Rebel Health Radio

Book Review: In an Unspoken View: How the Body releases Trauma and Restores Goodness

June 03, 2021 Patricia Worby Episode 8
Rebel Health Radio
Book Review: In an Unspoken View: How the Body releases Trauma and Restores Goodness
Chapters
Rebel Health Radio
Book Review: In an Unspoken View: How the Body releases Trauma and Restores Goodness
Jun 03, 2021 Episode 8
Patricia Worby

In this short 17 min review I look at how Peter Levine describes the body as the seat of trauma. The younger you are when this happens the more deeply this embeds along with shame. The viscerally stored messages of threat are why top down approaches (i.e talk therapy) are seldom successful in resolving trauma. This bottom up approach allows someone to connect with their body's messages without fear and just track the sensations and resolve them. Trauma is anything that overwhelms our nervous system. Shame also becomes embedded as the child believes they are the source of the problem and thus they are bad, or wrong. A pervasive sense of badness/wrongness (or even self-loathing).


 These procedural memories of frozen responses can cause bodily symptoms of frozen shoulder and IBS. Even if the person is functional and manages to have a reasonable life of work, raising a family, it can be a 'cardboard existence' of disconnect with their body.
 
 Learning to deal with these somatic imprints in a therapeutic environment can resolved longstanding issues that defy medical science. Thank you Peter for such a wonderful and useful book. This should be required reading for all medicine.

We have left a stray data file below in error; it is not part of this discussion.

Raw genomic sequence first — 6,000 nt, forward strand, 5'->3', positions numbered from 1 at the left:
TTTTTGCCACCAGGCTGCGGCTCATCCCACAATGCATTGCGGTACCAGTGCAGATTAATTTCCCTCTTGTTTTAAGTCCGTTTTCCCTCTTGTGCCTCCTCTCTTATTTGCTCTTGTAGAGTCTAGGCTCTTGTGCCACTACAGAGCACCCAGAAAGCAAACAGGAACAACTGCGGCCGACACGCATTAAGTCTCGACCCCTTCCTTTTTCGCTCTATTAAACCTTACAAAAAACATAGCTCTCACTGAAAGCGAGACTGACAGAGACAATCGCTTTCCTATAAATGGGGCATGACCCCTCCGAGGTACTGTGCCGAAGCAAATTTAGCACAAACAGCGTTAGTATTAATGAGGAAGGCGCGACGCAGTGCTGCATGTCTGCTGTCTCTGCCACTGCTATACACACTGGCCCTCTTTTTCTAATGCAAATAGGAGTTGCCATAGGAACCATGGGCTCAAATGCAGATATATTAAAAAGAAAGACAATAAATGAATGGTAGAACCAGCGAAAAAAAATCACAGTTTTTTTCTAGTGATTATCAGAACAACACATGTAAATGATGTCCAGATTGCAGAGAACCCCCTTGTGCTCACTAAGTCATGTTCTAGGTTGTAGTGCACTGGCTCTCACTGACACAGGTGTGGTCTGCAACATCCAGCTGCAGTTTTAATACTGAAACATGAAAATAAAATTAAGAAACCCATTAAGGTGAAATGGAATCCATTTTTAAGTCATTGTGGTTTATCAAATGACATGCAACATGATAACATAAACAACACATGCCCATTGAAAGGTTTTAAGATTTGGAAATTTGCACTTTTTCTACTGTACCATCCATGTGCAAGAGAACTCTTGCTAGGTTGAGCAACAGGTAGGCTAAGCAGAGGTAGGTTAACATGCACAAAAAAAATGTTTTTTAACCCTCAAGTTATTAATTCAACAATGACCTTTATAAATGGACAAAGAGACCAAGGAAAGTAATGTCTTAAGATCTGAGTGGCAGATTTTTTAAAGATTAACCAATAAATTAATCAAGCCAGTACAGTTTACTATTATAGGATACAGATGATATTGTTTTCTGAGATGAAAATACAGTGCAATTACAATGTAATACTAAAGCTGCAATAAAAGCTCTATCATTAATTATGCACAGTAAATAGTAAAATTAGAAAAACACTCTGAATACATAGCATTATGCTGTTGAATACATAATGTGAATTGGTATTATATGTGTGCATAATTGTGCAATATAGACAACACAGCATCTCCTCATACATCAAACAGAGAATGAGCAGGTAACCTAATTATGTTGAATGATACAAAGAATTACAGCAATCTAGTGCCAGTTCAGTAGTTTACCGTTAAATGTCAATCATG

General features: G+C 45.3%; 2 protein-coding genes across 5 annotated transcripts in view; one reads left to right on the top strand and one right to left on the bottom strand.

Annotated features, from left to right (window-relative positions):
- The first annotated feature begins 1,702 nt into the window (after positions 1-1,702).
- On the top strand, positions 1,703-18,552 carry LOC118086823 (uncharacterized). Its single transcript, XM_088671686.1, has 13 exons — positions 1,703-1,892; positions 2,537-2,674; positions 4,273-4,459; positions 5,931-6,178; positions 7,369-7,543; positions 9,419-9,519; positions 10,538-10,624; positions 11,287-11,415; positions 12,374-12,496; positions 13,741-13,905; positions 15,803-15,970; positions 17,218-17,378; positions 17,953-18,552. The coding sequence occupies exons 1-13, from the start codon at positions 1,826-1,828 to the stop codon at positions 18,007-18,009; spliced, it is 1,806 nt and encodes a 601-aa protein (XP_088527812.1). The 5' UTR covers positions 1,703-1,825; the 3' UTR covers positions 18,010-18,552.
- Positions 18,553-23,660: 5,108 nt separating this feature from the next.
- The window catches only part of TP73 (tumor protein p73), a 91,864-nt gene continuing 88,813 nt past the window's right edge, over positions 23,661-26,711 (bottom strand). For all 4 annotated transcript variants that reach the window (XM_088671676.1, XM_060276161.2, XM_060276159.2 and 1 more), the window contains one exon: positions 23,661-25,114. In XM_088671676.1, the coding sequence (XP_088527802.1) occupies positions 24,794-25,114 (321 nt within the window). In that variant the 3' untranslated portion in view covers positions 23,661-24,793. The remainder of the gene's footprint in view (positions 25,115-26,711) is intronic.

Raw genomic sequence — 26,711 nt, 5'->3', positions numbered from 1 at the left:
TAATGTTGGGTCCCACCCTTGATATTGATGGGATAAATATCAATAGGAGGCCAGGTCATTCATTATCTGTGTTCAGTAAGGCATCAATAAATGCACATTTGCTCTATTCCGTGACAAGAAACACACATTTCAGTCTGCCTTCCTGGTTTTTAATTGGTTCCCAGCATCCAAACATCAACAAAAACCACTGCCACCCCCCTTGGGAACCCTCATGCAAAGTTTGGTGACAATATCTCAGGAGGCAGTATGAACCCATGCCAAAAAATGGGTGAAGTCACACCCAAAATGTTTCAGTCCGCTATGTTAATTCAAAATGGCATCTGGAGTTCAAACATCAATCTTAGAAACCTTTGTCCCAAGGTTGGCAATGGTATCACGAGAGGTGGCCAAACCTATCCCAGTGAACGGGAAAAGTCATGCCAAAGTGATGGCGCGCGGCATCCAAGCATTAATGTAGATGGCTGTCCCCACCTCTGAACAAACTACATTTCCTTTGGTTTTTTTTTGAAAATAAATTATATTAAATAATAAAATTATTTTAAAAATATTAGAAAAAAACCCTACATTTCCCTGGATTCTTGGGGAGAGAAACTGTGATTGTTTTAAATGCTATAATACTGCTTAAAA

Show Notes

In this short 17 min review I look at how Peter Levine describes the body as the seat of trauma. The younger you are when this happens the more deeply this embeds along with shame. The viscerally stored messages of threat are why top down approaches (i.e talk therapy) are seldom successful in resolving trauma. This bottom up approach allows someone to connect with their body's messages without fear and just track the sensations and resolve them. Trauma is anything that overwhelms our nervous system. Shame also becomes embedded as the child believes they are the source of the problem and thus they are bad, or wrong. A pervasive sense of badness/wrongness (or even self-loathing).


 These procedural memories of frozen responses can cause bodily symptoms of frozen shoulder and IBS. Even if the person is functional and manages to have a reasonable life of work, raising a family, it can be a 'cardboard existence' of disconnect with their body.
 
 Learning to deal with these somatic imprints in a therapeutic environment can resolved longstanding issues that defy medical science. Thank you Peter for such a wonderful and useful book. This should be required reading for all medicine.